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Bitwise Operators in Java

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  • Difficulty Level : Easy
  • Last Updated : 25 May, 2022

Operators constitute the basic building block of any programming language. Java too provides many types of operators which can be used according to the need to perform various calculations and functions, be it logical, arithmetic, relational, etc. They are classified based on the functionality they provide. Here are a few types: 

  1. Arithmetic Operators
  2. Unary Operators
  3. Assignment Operator
  4. Relational Operators
  5. Logical Operators
  6. Ternary Operator
  7. Bitwise Operators
  8. Shift Operators

This article explains all that one needs to know regarding Bitwise Operators. 

Bitwise Operators

Bitwise operators are used to performing the manipulation of individual bits of a number. They can be used with any integral type (char, short, int, etc.). They are used when performing update and query operations of the Binary indexed trees. 

Now let’s look at each one of the bitwise operators in Java: 

1. Bitwise OR (|) 

This operator is a binary operator, denoted by ‘|’. It returns bit by bit OR of input values, i.e., if either of the bits is 1, it gives 1, else it shows 0. 

Example:

a = 5 = 0101 (In Binary)
b = 7 = 0111 (In Binary)

Bitwise OR Operation of 5 and 7
  0101
| 0111
 ________
  0111  = 7 (In decimal) 

2. Bitwise AND (&)

This operator is a binary operator, denoted by ‘&.’ It returns bit by bit AND of input values, i.e., if both bits are 1, it gives 1, else it shows 0. 

Example:

a = 5 = 0101 (In Binary)
b = 7 = 0111 (In Binary)

Bitwise AND Operation of 5 and 7
  0101
& 0111
 ________
  0101  = 5 (In decimal) 

3. Bitwise XOR (^) 

This operator is a binary operator, denoted by ‘^.’ It returns bit by bit XOR of input values, i.e., if corresponding bits are different, it gives 1, else it shows 0. 

Example:

a = 5 = 0101 (In Binary)
b = 7 = 0111 (In Binary)

Bitwise XOR Operation of 5 and 7
  0101
^ 0111
 ________
  0010  = 2 (In decimal) 

4. Bitwise Complement (~)

This operator is a unary operator, denoted by ‘~.’ It returns the one’s complement representation of the input value, i.e., with all bits inverted, which means it makes every 0 to 1, and every 1 to 0. 

Example:

a = 5 = 0101 (In Binary)

Bitwise Complement Operation of 5

~ 0101
 ________
  1010  = 10 (In decimal) 

Note: Compiler will give 2’s complement of that number, i.e., 2’s complement of 10 will be -6.

Java




// Java program to illustrate
// bitwise operators
 
public class operators {
    public static void main(String[] args)
    {
        // Initial values
        int a = 5;
        int b = 7;
 
        // bitwise and
        // 0101 & 0111=0101 = 5
        System.out.println("a&b = " + (a & b));
 
        // bitwise or
        // 0101 | 0111=0111 = 7
        System.out.println("a|b = " + (a | b));
 
        // bitwise xor
        // 0101 ^ 0111=0010 = 2
        System.out.println("a^b = " + (a ^ b));
 
        // bitwise not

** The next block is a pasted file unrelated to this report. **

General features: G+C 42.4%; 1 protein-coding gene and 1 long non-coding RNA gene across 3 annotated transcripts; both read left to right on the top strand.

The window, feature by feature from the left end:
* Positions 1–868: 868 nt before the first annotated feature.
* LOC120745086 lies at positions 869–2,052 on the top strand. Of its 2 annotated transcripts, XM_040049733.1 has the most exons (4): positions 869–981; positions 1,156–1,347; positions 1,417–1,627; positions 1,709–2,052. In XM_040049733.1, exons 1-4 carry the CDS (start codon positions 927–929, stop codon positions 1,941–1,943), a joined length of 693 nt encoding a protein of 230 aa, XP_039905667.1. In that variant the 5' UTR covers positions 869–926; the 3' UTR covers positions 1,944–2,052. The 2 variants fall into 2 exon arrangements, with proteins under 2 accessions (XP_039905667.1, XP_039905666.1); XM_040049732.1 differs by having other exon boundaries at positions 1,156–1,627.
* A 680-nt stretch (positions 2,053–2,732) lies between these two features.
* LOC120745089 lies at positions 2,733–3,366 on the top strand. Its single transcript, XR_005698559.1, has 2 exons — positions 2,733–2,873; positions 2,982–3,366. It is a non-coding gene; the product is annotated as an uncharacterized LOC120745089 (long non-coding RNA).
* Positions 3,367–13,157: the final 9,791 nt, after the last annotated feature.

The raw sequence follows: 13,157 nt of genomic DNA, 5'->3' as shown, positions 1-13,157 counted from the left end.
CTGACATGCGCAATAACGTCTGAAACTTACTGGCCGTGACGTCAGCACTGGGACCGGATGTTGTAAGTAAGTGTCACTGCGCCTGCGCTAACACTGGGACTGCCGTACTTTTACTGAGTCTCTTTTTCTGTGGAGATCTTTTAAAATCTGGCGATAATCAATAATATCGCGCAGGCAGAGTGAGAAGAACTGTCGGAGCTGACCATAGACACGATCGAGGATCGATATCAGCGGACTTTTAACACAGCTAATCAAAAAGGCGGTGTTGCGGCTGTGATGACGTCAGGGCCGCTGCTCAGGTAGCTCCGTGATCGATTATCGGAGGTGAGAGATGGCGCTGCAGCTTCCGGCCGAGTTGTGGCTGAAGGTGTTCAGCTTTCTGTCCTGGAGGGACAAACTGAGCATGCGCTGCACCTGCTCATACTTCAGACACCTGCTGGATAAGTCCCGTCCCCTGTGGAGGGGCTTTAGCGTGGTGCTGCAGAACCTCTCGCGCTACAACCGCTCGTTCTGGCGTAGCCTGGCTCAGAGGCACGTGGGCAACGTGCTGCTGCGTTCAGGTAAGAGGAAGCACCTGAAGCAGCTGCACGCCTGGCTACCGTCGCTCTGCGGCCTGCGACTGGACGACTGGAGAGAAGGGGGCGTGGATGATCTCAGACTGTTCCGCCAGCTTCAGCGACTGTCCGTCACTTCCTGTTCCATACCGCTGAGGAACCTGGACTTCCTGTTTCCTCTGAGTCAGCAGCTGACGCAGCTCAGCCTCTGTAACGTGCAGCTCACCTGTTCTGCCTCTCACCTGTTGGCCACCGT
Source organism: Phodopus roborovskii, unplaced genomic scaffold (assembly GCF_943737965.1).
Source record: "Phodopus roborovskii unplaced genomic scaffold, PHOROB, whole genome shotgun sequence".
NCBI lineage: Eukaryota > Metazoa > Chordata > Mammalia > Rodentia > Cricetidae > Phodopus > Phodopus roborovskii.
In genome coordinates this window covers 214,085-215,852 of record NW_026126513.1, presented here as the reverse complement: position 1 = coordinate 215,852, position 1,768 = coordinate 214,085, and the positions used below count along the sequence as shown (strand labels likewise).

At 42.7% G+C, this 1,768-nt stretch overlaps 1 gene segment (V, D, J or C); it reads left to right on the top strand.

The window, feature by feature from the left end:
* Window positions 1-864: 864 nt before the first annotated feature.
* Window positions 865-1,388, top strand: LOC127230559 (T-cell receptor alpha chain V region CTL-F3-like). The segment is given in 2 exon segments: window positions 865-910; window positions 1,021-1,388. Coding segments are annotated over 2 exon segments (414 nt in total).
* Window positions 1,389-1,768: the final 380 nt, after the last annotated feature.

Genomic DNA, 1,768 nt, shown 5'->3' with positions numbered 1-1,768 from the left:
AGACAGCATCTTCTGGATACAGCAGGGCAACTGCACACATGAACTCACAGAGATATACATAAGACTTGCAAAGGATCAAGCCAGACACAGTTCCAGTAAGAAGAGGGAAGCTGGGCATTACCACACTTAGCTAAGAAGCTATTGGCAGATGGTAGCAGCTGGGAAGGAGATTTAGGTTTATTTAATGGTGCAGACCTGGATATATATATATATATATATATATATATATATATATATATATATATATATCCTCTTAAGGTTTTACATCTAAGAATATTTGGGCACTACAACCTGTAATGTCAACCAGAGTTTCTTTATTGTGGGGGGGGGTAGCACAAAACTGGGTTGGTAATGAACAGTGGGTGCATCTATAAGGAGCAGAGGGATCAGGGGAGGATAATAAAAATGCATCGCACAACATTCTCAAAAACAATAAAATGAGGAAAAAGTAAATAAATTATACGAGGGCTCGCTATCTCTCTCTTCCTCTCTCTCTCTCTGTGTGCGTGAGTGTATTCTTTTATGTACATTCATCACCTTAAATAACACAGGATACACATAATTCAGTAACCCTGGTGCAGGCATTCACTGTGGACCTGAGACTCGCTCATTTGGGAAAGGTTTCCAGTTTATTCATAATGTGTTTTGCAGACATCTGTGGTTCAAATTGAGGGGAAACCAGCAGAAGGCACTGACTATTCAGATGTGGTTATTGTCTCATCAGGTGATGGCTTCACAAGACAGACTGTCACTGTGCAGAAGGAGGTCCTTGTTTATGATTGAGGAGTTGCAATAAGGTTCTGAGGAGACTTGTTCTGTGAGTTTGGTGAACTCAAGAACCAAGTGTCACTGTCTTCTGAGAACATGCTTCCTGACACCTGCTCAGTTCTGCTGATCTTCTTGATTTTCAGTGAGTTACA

// ~00000000 00000000 00000000 00000101=11111111 11111111 11111111 11111010
        // will give 1's complement (32 bit) of 5 = -6
        System.out.println("~a = " + ~a);
 
        // can also be combined with
        // assignment operator to provide shorthand
        // assignment
        // a=a&b
        a &= b;
        System.out.println("a= " + a);
    }
}

Output

a&b = 5
a|b = 7
a^b = 2
~a = -6
a= 5

Java




// Demonstrating the bitwise logical operators
 
 
class GFG {
    public static void main (String[] args) {
       
        String binary[]={
          "0000","0001","0010","0011","0100","0101",
          "0110","0111","1000","1001","1010",
          "1011","1100","1101","1110","1111"
        };
       
      // initializing the values of a and b
      int a=3; // 0+2+1 or 0011 in binary
      int b=6; // 4+2+0 or 0110 in binary
       
      // bitwise or
      int c= a | b;
       
      // bitwise and
      int d= a & b;
       
      // bitwise xor
      int e= a ^ b;
       
      // bitwise not
      int f= (~a & b)|(a &~b);
      int g= ~a & 0x0f;
       
       
      System.out.println(" a= "+binary[a]);
      System.out.println(" b= "+binary[b]);
      System.out.println(" a|b= "+binary);
      System.out.println(" a&b= "+binary[d]);
      System.out.println(" a^b= "+binary[e]);
      System.out.println("~a & b|a&~b= "+binary[f]);
      System.out.println("~a= "+binary[g]);
    }
}

Output

 a= 0011
 b= 0110
 a|b= 0111
 a&b= 0010
 a^b= 0101
~a & b|a&~b= 0101
~a= 1100

Bit-Shift Operators (Shift Operators) 

Shift operators are used to shift the bits of a number left or right, thereby multiplying or dividing the number by two, respectively. They can be used when we have to multiply or divide a number by two. 

Syntax: 

 number shift_op number_of_places_to_shift;

Types of Shift Operators:

Shift Operators are further divided into 4 types. These are:

  1. Signed Right shift operator (>>)
  2. Unsigned Right shift operator (>>>)
  3. Left shift operator
  4. Unsigned Left shift operator (<<<)

Note: For more detail about the Shift Operators in Java, refer Shift Operator in Java.


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